AI governance has some core guiding values as to its ethical framework which includes fairness with respect to fundamental human rights, a continued vigilance as to potential effects and consequences. It also requires AI be transparent as to improved intelligibility for its efficient application and should be free from bias that would result in discrimination of the use of data.
Hence, legal issues, ethics and model frameworks to handle AI are discussed. One of the most important issue is whether the responsibility of damages cause by AI can be vicariously attributed to someone, or to make it a ‘separate legal identity’.
For example the courts in UK have propounded that the a machine-learning system currently cannot be regarded as an agent, because according to them only a person with a mind can be regarded as an agent. But, contrastingly governing bodies in US and Canada are setting conditions wherein softwares can get into binding contracts on behalf of a person. European Parliaments have recommended that in the longer run, autonomous Artificial Intelligence coupled with robotics technology should be attributed with the status of electric persons.
In January 2019, Singapore came up with its model AI regulatory for discussion and adoption as a part to incorporate governance and provide guidance to the private sector when deploying machine-learning solutions. This model framework is based on a two-pronged basis for AI technologies. Bodies using AI in core decision making should ensure the process is transparent, explainable and fair. And secondly, AI solutions should be absolutely human-centric. 
Numerous groups across the states have released various guidelines for the ethical design for the implementation of AI. For example, the Massachusetts Institute of Technology media lab and BK centre for Internet and Society at Harvard University, in January 2017 embarked upon a $27 Million USD initiative to “bridge the gap between humanities, social sciences and computing the challenges of AI from a multidisciplinary perspective.”
Subsequently, rapid developments in this digital ecosystem have started another debate on the repercussions of these regulations on data protection and privacy. European Union has for example, released an all-inclusive legal charter for protection of Data called General Data Protection Regulation (GDPR). This regulation plan puts forth the rights and obligations of all stakeholders and a comprehensive plan of action in case of a breach.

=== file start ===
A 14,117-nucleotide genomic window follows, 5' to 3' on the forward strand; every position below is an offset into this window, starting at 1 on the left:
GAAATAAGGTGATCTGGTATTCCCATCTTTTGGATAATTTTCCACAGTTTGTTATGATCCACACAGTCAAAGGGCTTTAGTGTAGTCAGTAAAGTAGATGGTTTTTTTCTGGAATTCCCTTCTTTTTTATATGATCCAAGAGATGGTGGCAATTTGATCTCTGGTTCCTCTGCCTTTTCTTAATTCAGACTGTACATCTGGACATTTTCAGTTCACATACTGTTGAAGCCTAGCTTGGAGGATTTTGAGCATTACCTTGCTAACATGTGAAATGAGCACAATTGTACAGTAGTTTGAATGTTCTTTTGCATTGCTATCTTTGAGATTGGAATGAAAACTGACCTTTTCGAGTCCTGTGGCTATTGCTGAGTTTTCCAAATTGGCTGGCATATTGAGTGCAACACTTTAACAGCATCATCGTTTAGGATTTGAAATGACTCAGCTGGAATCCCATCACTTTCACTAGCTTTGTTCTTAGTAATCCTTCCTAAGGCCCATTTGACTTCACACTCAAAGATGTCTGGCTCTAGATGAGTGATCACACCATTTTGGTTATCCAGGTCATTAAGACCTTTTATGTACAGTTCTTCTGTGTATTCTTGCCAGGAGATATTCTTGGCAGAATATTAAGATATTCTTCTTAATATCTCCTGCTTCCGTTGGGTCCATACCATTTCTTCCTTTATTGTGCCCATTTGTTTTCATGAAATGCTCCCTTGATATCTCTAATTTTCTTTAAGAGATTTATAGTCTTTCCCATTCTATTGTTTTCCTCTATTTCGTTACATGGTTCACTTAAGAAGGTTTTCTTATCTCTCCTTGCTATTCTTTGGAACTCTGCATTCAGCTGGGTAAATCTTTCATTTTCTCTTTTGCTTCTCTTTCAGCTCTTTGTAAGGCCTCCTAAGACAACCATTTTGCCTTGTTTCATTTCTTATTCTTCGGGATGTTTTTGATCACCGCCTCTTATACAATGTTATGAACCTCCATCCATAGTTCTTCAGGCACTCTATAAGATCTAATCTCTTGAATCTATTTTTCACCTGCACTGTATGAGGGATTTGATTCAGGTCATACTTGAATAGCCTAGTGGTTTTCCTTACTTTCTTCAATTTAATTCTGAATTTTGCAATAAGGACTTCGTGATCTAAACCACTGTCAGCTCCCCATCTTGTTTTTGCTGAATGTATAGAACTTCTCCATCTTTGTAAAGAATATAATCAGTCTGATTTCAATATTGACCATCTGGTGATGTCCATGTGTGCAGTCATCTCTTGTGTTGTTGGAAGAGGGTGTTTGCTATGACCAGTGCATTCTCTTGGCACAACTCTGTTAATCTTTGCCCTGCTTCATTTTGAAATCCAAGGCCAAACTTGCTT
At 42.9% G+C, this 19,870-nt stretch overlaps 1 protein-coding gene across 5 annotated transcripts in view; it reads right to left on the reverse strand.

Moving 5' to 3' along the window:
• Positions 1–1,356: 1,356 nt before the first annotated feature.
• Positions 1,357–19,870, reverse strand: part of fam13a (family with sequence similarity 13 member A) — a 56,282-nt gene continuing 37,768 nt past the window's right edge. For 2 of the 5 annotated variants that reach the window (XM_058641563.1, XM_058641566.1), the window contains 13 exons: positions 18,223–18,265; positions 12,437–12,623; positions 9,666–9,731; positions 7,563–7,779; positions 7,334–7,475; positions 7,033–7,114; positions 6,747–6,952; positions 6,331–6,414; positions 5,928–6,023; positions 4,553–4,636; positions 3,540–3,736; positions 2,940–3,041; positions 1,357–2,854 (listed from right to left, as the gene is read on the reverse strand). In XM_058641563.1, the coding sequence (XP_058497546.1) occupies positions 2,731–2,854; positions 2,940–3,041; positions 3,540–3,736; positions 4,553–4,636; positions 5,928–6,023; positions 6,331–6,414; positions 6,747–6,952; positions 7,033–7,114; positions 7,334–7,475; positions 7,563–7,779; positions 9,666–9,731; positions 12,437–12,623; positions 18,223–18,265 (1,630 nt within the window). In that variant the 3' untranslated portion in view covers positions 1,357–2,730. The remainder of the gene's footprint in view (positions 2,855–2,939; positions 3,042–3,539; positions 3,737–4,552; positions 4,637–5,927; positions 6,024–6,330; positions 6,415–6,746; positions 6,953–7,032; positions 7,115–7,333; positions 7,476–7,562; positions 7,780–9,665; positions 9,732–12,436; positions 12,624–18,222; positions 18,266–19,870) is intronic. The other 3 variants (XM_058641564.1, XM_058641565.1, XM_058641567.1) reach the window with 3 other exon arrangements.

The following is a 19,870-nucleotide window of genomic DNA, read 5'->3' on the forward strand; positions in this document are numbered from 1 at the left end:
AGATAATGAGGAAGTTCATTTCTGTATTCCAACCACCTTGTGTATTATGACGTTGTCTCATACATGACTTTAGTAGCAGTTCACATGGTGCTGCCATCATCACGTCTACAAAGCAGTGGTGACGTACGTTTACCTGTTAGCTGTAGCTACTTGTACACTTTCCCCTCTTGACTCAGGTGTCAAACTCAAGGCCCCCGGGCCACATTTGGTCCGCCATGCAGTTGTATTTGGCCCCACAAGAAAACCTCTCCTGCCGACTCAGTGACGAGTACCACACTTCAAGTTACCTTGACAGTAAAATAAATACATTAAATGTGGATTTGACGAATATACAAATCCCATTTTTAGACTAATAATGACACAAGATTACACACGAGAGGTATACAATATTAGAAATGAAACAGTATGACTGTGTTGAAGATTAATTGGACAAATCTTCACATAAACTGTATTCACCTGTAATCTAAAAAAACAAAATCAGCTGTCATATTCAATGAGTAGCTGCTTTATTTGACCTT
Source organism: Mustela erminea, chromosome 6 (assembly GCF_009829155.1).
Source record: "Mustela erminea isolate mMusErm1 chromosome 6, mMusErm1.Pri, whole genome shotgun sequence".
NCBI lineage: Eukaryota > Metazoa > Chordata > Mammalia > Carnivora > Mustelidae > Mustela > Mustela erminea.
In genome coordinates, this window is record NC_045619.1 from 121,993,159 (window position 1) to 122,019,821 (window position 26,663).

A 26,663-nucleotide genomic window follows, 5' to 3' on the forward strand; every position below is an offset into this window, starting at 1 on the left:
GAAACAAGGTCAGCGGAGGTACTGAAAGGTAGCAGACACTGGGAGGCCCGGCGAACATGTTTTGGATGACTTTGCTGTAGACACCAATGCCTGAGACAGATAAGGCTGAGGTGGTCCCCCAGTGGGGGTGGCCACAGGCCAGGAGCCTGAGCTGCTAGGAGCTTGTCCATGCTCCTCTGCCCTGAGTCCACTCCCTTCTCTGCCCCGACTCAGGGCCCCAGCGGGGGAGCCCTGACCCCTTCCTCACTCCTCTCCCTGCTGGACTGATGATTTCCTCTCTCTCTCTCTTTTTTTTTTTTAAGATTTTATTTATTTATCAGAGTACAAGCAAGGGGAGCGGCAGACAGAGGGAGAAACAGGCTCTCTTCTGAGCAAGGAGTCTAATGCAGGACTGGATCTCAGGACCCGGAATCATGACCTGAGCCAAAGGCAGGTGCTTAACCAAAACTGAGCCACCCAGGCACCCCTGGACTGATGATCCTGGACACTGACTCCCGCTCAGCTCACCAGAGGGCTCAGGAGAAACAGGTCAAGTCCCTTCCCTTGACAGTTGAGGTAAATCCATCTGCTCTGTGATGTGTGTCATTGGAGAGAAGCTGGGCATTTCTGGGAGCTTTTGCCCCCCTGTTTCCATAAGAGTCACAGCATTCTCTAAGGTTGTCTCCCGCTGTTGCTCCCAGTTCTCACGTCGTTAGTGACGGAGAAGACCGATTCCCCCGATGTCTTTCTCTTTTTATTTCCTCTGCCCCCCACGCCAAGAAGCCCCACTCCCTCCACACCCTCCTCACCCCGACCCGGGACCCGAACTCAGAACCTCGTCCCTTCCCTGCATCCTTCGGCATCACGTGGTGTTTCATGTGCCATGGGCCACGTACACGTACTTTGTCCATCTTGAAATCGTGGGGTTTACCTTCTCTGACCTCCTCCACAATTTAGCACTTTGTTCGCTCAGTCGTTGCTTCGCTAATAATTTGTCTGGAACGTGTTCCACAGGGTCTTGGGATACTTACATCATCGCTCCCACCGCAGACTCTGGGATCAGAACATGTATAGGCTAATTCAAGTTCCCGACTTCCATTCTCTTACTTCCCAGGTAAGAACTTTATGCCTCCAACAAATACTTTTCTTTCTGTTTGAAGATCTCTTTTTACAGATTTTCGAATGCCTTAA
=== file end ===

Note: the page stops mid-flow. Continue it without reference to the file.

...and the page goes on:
As modern AI grows, governments all across the globe are developing or have developed data privacy and security regulations on the lines of AI. Therefore, in the Indian context, the hasty developments in this area urgently require stakeholders to recognize the challenges and risks of modern AI and to acknowledge its intersection with law, policy and ethics. Without explicit guidelines and legislations, AI algorithms continue to roam scot-free without the premise of ‘culpability’. Moreover, machine-learning systems are in many cases black boxes to humans posing a threat to the fundamental feature of the intent and causation of law. Therefore, the need of the hour is a better oversight and legislative regulation as well as protection of Artificial Intelligence algorithms.
 Toshinori Munakata,” FUNDAMENTALS OF THE NEW ARTIFICIAL INTELLIGENCE” 1–2 (2d ed. 2008)
 Barry Smyth, “Making AI meaningful again”
 Medium.com: “The Difference Between Artificial Intelligence, Machine Learning, and Deep Learning”
 Kapil Chaudhary,”Why we need an AI code of Ethics” https://www.vantageasia.com/need-ai-code-ethics/
 Yavar Bathaee, THE ARTIFICIAL INTELLIGENCE BLACK BOX AND THE FAILURE OF INTENT AND CAUSATION, Harvard Journal of Law & Technology Volume 31, Number 2 Spring 2018, https://jolt.law.harvard.edu/assets/articlePDFs/v31/The-Artificial-Intelligence-Black-Box-and-the-Failure-of-Intent-and-Causation-Yavar-Bathaee.pdf
 Supra Note 5
 NITI Aayog, “National Strategy for Artificial Intelligence” https://niti.gov.in/writereaddata/files/document_publication/NationalStrategy-for-AI-Discussion-Paper.pdf?utm_source=hrintelligencer